Companies that have achieved breakthroughs in China -establishing a presence in places other than Beijing and Shanghai.000 to $300. "You can't just have a little sales arm here.cfm?articleid=1164) down. you need to bend the rules that otherwise might prevail inside your company. They also understand it's not easy." The Role of Expats Expatriates still make up the majority of CEOs and other top executives in China. more senior time and attention. pay $20. Are they putting enough effort into it? That's something that could be challenged. I think not all have upgraded the level of resources needed. establishing deeper distribution channels -. If the regular rules say you need a two-year payback from the day you set up operations.upenn. and that makes a big difference.000 a year to cover the cost of trips back home. and more investment than the near-term financial returns might otherwise warrant. "I think most of them are getting organized. "It needs to be top down because you need to reallocate global-level resources and activities if you are to really make a commitment to China. says Volkswagen and Michelin are two examples of European companies that understand the importance of China. and also pay his taxes." says Wong. MNCs are turning to Chinese executives to fill the ranks of senior and middle managers. "To accelerate investment successfully in China over time. the number-one player in the tire business in China. however.000 to $40. like R&D.edu/article." Mosquet explains. Mosquet says CEOs of European MNCs are catching on to China's importance as a market." The View from Europe Paris-based Xavier Mosquet." says Michael. "You've got to be ultimately customizing and modifying your products for the local market. it was ahead of the curve in recognizing China's potential role in its operations. given the challenge. One reason is that Chinese managers have the natural advantage of knowing the language and the culture." Additionally.wharton.bent the rules to make China a priority. They don't necessarily have a full-blown plan of what it means in terms of the scale -the role of manufacturing or the role of China in terms of technology -. Another is that the cost of transferring managers to China and supporting them and their families can be expensive." says Mosquet. "You can find really good managers in China for a lot less. senior vice president and head of BCG's operations practice in Europe. if they are not already totally organized. Increasingly." Michael explains. John Wong. You need to be able to allocate more management talent. but they understand it's an important issue of a strategic nature. however. Not every company makes it past that threshold. and in doing so struck one of the first initiatives of its kind that gave the non-Chinese company a controlling stake (51% in Michelin's case). Those who know most about it understand there will be ups and downs. do European CEOs fully understand the broader role that China can play in their global operations? "There is a general understanding of that.000 housing allowance each month.   All materials copyright of the Wharton School of the University of Pennsylvania. And you need enough value-added activity.000 a year in base salary and receive a $10." Another important finding: Bringing the industry value chain to China and building for the long term are also important. says a typical expat manager may earn $200. His firm may also give him $20.The Changing Face of Management in China: Knowledge@Wharton (http://knowledge. China is a complex market. so the cars it sells there are up to European standards.                    Page 3 of 5  .and how and to what extent they can and cannot rely on that country to provide shared services for their operations in the rest of the world. and have established well-oiled operations there. so that you can establish closer relationships with local suppliers and demonstrate commitment to local customers. "Volkswagen saw very early on that the Chinese market would be demanding and sophisticated. chairman of Asia Pacific for BCG.000 annually to educate his children in private schools. you have to understand that a China investment probably won't achieve that goal. not the bottom up.000 to $40. achieving more product customization and localization. it is still an abstraction. established a joint venture with China's top tire maker. Michelin also has been able to upgrade the standards of tires sold in China and educate consumers about the advantages of such improvements. Though Volkswagen later ran into difficulties. Not all of them think about the downs. Michelin. both locally and globally. "For many CEOs.

The MNCs that are in more of a start-up or exploratory mode are usually expat-driven. Expats play a particular and relatively narrow role in most major MNC operations.S. in large part because people in their 40s and 50s. were in school during the country's cultural revolution and were not well educated. They are too expensive. experienced managers from the People's Republic of China are.wharton. you need to be able to speak to Chinese at a level that allows for subtlety and quick interaction. they're not there to stay. It would be wrong to believe that the era of the expat is over. And often the only way to get them to go to China is to promise them a bigger and better job." Michael adds that the role of expats has narrowed. "The tight integration of China into global business necessitates expat participation. If you want to become a more sophisticated manager. in one case. The reality is you just can't manage a business by rotating a succession of people for two.or at least have been trained in the West.                    Page 4 of 5  . Most of the companies with which Mosquet has worked have made strides in local integration and have reduced the number of expatriates." For many years MNCs would assign expats to China for a period of perhaps three years and then transfer them." notes Wharton management professor Marshall Meyer. "The MNCs have treated China as a training ground." he says. and they are also relying on local mangers or expats who have a commitment to being in China for longer periods. according to Wharton's Meyer.The Changing Face of Management in China: Knowledge@Wharton (http://knowledge.maybe even for one of their own divisions -. even the chief financial officer was not an expat. and the war for Chinese talent is being waged vigorously. That's because they want to make sure what's happening in China is integrated with the rest of the world -. and that may be more permanent. It was a cumbersome approach to managing China operations because the expats would be taken out of China at just about the time they had gained the experience to do their jobs well.cfm?articleid=1164) "Multinationals are relying on expatriates less and less. "Expats bring a huge amount of value. The local China operations of many multinationals have become very large and complex. Another reason for the dearth of managers with more than 10 years' experience is that it has only been in the past decade or so that China's economy has exploded. multinationals admit that there are exceptions. "Big MNCs are beyond the strategy of rotating people in on a short-term basis. says Michael. But changing people every three years is not the most productive thing to do. increased the level of expatriates. they must rely on local teams of managers. Wanted: Young Managers Educated. In a plant serving the China market. By necessity. senior vice president and director in BCG's Chicago office and head of the firm's global operations practice. even those who point to the generally diminished role of expats in European and U. as they grow.in the same way that European multinationals have Americans in their operations. worth their weight in gold.upenn. They are seeking people for longer periods of time.edu/article." Smart MNCs have discovered the disadvantages of the three-years-and-out formula and have adjusted accordingly.or three-year time periods. like good managers anywhere. you're likely to find fewer Europeans. "The reality is that the flood of expats coming to China has never been greater. "I've seen some companies that are down to one expat manager." The demand for talented Chinese senior managers outweighs the supply. "Multinationals rely on Chinese managers who may have worked for several years for Western companies -." BCG's Michael sees the issue differently. who would be expected to assume such positions. Both in R&D and engineering they have actually." Indeed. but companies that have mature operations in China rely predominantly on local Chinese managers. who has studied Chinese companies extensively. at least temporarily. But some MNCs say it's important for that manager to have mobility. says Harold Sirkin. He adds: "Where this is less true is among companies that were using China as a place where they produce for the world. and their language skills are not sufficient. "There is just a scarcity of people with 10-plus years of experience   All materials copyright of the Wharton School of the University of Pennsylvania. not just local markets." says Wong.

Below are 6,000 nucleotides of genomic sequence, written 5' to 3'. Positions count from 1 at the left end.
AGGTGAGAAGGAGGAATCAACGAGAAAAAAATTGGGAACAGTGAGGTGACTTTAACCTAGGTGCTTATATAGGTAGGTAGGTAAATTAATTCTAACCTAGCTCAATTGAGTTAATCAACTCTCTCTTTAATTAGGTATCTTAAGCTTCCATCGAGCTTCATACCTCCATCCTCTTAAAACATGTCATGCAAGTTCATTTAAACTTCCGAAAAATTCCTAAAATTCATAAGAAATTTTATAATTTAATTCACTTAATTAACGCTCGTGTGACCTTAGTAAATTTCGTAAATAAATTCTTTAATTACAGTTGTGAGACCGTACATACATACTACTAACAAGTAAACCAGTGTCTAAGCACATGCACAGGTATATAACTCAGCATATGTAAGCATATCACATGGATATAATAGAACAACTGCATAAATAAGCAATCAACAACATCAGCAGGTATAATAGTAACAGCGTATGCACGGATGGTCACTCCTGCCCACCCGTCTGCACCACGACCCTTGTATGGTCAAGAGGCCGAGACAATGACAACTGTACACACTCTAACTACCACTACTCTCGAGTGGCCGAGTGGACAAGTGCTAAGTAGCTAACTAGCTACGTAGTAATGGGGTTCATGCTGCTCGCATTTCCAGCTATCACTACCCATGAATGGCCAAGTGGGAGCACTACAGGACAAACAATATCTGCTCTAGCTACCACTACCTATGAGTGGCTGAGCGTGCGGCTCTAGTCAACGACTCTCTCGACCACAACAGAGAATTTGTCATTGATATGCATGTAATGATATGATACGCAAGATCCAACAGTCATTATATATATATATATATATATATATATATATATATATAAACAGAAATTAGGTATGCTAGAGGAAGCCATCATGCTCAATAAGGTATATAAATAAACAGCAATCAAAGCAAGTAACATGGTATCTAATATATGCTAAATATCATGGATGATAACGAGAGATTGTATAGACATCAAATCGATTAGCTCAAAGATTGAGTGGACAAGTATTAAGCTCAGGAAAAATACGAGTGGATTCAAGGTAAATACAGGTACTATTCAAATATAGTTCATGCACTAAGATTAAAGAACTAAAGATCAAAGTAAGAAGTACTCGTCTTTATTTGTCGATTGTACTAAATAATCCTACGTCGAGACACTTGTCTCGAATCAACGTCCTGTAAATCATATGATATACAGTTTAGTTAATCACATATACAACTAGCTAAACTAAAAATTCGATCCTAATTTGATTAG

and many are being trained by the multinationals themselves.upenn. marketing and sales -." One major issue that lies ahead for executives of MNCs in China is having the foresight and steadiness to manage the ebb and flow of business cycles. "The scarcity applies to manufacturing.to counterbalance the era of rapid growth that has captured the world's attention in recent years. "There are huge numbers of grads coming out of engineering and business schools who have zero to five years experience. e-prints.000 assembly-line workers helping you make products you sell all over the world. and in that respect." notes Hemerling. Before. But for companies of equal size. and managers who cut their teeth on Chinese operations 10 or 15 years ago may not be up to handling a new environment in which MNCs demand so much more from their managers in China. Mosquet predicts." Michael says. posters or plaques. notes Mosquet: "Sales in China might not constitute as big a share of their overall U. How long it takes is in the hands of the companies.although less so -.those in their 20s and 30s -.com P. "In the past it's been simple to have. It's another thing to have 10.S.S.000 R&D engineers. and you're doing well. let's say. engineering and science programs.edu/article. custom reprints. The talent is available to achieve this goal. So the job is much more challenging. the China market will inevitably experience downturns -." Another major challenge for MNCs is achieving an even greater level of integration of their Chinese business activities into the global company. not just in manufacturing but in a variety of other aspects of the company.   All materials copyright of the Wharton School of the University of Pennsylvania. This will mean planning manufacturing capacities aggressively enough to meet demand in what is the biggest market in the world but also being able to cope with a slowdown without being hurt by overcapacity.                    Page 5 of 5  . please contact PARS International: reprints@parsintl. Now you have young guys who have to get up to speed from a higher level. and managers have to pick up where the previous guy left off. According to Wong: "Ten years ago. corporate revenues as they do for European companies.S. software engineers and programmers integrated into your global operations. managers of MNCs that came to China didn't always know what they were doing. and the worst companies will never be able to do it. The best companies will be able to do this. But they hung out a shingle and headquarters said. It requires some development." Educated younger people -. As it develops. there was a lot more tolerance for a lack of profitability and mistakes.wharton. Many have earned degrees from top business. and European firms will be in the same situation." says Hemerling.cfm?articleid=1164) working for MNCs in China.' Today." This is a single/personal use copy of Knowledge@Wharton. 'You're growing from a base of zero by 10%. The next wave for companies will be to truly make a China-based capability and leverage it for the benefit of their global competitiveness. It may be that the young managers are coming along just in time. a global manufacturing platform in China. U. (212) 221-9595 x407. firms better prepared to handle downturns than European MNCs? One slight difference is that American companies tend to be larger than European companies. sales have grown. but it is available. they will have an advantage. "You have 10. Competition among companies in China is growing ever more intense. Are U.The Changing Face of Management in China: Knowledge@Wharton (http://knowledge.perhaps lengthy ones -.are in a much better position than their elders to attain positions with MNCs. For multiple copies.and in technical functions like engineering. That's now a relatively straightforward thing to do. It's an internal challenge for large companies to manage the change in the norms of the way they do business to achieve that result.